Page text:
News from Southeast Asia this morning was that the Joe Biden administration was again rattling its saber over incidents between the Philippines and China in the South China Sea. At issue are some spits of sand thousands of miles from the United States. Just as a refresher for those Americans who, rightly, have no idea what or where the Scarborough or Second Thomas Shoal are (so irrelevant are they to American prosperity or security)…
The origins of the dispute between China and the Philippines over these miniscule spits of land in the South China Sea are based on conflicting claims over the territory. Beijing’s are based on ancient maps and documents it believes prove its sovereignty over the area, the so-called nine-dash line; while Manila, for its part, points to treaties and agreements signed during the colonial period when the Philippines was under Spanish and then American rule—among them, the 1898 Treaty of Paris and subsequently formulated Constitution of the Philippines, both of which included the shoals. Apart from being strategically located between China and the Philippines, they are home to rich fisheries and are likely to have significant reserves of oil and gas within their exclusive economic zone. As such, it is understandable why both Beijing and Manila are reluctant to concede their claims, and despite numerous efforts at doing so over the years, no resolution between the two has ever been reached.
Seeking to defend and strengthen its claim with a permanent armed presence, in 1999 Manila ordered the Sierra Madre purposefully run aground on Second Thomas Shoal, leaving the ship and a small contingent of men who are occasionally resupplied. It was actually attempted Chinese interference in such a resupply effort that sparked the most recent confrontation that the Biden administration issued its warning over.
Such incidents have been happening regularly since 2012, when Beijing began sending maritime surveillance vessels and large numbers of Chinese fisherman and members of its merchant marine into the area. When Manila attempted to arrest the Chinese for illegal fishing off Scarborough Shoal, Beijing dispatched more ships to block them, and a standoff ensued that was only brought to an end when the Philippines finally recalled its forces. Manila brought the dispute before the Permanent Court of Arbitration the next year, challenging the validity of China’s nine-dash line claim. And in 2016 the Court ruled in favor of the Philippines.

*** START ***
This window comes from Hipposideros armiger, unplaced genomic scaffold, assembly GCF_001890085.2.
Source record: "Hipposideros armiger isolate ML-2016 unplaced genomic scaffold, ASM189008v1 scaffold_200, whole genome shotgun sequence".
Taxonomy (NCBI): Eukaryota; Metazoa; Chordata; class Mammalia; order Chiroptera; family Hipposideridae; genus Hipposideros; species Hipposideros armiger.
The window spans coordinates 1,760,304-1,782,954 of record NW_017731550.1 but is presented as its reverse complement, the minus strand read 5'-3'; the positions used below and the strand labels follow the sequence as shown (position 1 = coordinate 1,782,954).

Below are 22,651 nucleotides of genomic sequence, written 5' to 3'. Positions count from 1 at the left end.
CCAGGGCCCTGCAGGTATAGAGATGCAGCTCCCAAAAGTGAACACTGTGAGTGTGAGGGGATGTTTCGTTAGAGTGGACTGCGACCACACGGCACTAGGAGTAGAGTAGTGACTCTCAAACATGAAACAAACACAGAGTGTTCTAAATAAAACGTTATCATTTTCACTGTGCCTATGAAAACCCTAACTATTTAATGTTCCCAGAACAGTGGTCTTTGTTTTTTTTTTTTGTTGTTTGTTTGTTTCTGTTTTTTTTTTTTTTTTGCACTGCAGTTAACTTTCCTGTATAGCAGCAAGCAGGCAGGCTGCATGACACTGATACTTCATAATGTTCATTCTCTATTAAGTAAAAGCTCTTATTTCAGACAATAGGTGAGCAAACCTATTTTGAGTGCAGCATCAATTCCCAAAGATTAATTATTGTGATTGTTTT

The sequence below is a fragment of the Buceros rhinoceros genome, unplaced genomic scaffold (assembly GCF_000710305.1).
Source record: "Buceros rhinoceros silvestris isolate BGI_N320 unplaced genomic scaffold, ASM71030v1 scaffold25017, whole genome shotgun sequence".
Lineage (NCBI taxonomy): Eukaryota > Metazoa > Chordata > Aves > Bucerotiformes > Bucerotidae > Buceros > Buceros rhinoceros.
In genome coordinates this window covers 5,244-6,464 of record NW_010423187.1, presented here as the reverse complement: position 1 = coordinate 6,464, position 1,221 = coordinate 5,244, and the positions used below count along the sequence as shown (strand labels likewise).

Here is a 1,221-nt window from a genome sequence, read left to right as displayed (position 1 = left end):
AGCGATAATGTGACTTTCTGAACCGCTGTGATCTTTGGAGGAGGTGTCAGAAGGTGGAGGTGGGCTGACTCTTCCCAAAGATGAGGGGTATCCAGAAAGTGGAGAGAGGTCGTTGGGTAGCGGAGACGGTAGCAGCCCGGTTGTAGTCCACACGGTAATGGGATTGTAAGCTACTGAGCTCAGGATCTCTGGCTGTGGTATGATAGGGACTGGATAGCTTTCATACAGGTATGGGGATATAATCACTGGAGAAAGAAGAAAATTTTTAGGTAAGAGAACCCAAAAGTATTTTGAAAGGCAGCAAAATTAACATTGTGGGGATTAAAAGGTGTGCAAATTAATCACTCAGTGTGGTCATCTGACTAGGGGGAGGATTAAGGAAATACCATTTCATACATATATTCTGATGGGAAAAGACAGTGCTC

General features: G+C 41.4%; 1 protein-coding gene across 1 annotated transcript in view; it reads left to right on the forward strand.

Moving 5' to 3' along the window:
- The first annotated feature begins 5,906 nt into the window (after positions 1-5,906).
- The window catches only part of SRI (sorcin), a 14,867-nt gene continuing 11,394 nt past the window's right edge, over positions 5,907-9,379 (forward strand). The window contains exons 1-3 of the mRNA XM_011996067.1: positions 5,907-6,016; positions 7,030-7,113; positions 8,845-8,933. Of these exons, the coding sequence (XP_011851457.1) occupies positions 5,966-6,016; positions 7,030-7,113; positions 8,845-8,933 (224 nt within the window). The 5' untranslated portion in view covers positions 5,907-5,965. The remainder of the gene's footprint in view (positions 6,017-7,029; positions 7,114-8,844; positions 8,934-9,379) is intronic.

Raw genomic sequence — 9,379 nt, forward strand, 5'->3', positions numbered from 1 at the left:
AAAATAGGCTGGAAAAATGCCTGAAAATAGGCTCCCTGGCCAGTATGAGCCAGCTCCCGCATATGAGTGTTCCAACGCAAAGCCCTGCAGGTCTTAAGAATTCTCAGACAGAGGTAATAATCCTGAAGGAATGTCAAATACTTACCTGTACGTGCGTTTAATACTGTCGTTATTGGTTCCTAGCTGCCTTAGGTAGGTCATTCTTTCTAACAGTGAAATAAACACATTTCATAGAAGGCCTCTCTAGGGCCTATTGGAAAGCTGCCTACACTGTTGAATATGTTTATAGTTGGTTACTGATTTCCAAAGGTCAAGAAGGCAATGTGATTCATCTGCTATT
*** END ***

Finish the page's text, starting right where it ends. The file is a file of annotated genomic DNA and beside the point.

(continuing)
As one might expect, Beijing ignored this and has continued to assert its territorial claims with ever more vigor in the ensuing years. Incidents from the deployment of water cannons and laser lights to near collisions have been unfortunately frequent in the years since. And whereas under previous administrations Washington had been reluctant to explicitly state that the 1951 Mutual Defense Treaty between the United States and the Philippines applied to the disputed maritime areas in question, the Donald Trump administration sought to make these explicit during a 2019 visit by then-Secretary of State Mike Pompeo. At the time, the skeptical Duterte administration in Manila kept aloof. Unfortunately, the newly elected boss in Manila is Ferdinand Marcos Jr., son of long-time U.S. sock-puppet dictator Ferdinand Marcos. He has shown no such reluctance to go along with Washinton’s preferred policy of all out confrontation with China, going so far as to open new leases to U.S. naval assets in the Cagayan Province, located directly across from Taiwan.
Despite what the cheerleaders at the The Washington Post would have you believe, this is all completely crazy, and not at all defensive. Risk war with China over a couple piles of rock and sand so the Philippines can have some extra gas and oil, and the U.S. Navy can shove more assets in China’s face in preparation for the desired war over a breakaway province of China which Washington already officially acknowledges as part of China?
The truth is this standoff between the Philippines and China is part of much larger, ongoing territorial disputes in the South and East China Seas, which involve multiple countries besides China and Philippines; for example, Vietnam, Malaysia, Brunei, and Taiwan. All of them want a taste of the likely natural resource wealth beneath the ocean’s floor, as well as the perceived security that comes from controlling the waters nearby.
There is probably going to be some amount of conflict.
The United States should not get involved.